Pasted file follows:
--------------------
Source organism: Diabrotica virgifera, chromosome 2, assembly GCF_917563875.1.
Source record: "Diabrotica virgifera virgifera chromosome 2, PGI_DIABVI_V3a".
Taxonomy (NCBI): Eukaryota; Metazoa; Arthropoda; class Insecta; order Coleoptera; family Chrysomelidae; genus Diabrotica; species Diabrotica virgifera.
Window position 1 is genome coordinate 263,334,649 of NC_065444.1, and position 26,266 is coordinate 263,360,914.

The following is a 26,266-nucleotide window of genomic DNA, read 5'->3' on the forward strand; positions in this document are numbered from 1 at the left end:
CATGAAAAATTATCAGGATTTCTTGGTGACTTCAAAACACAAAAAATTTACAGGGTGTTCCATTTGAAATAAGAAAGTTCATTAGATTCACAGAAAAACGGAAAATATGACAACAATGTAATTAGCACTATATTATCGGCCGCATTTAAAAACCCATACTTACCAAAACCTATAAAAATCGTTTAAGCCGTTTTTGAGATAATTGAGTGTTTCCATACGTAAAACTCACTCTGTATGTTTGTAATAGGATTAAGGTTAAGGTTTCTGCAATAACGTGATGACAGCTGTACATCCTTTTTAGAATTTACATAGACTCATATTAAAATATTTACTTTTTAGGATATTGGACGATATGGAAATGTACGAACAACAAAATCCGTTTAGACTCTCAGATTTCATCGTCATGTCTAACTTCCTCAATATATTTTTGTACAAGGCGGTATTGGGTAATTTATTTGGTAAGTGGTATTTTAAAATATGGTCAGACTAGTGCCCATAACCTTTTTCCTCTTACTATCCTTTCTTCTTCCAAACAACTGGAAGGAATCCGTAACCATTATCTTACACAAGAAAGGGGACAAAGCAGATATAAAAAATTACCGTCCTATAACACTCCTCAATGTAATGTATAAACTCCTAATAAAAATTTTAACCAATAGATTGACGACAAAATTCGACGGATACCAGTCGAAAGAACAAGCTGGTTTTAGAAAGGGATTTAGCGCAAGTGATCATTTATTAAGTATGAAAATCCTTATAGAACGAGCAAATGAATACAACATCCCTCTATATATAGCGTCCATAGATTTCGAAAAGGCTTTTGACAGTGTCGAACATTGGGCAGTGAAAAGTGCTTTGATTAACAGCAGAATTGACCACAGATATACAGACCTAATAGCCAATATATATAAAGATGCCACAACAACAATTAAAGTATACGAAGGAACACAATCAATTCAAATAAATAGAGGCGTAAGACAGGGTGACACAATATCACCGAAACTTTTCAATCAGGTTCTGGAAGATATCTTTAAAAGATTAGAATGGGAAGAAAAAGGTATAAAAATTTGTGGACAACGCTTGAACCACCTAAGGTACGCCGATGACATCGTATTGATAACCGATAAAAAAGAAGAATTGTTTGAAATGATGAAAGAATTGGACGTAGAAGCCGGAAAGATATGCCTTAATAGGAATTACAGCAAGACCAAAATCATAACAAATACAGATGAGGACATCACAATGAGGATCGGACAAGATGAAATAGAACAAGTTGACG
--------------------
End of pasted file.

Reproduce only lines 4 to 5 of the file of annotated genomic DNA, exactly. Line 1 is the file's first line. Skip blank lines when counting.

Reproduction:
Window position 1 is genome coordinate 263,334,649 of NC_065444.1, and position 26,266 is coordinate 263,360,914.

The following is a 26,266-nucleotide window of genomic DNA, read 5'->3' on the forward strand; positions in this document are numbered from 1 at the left end: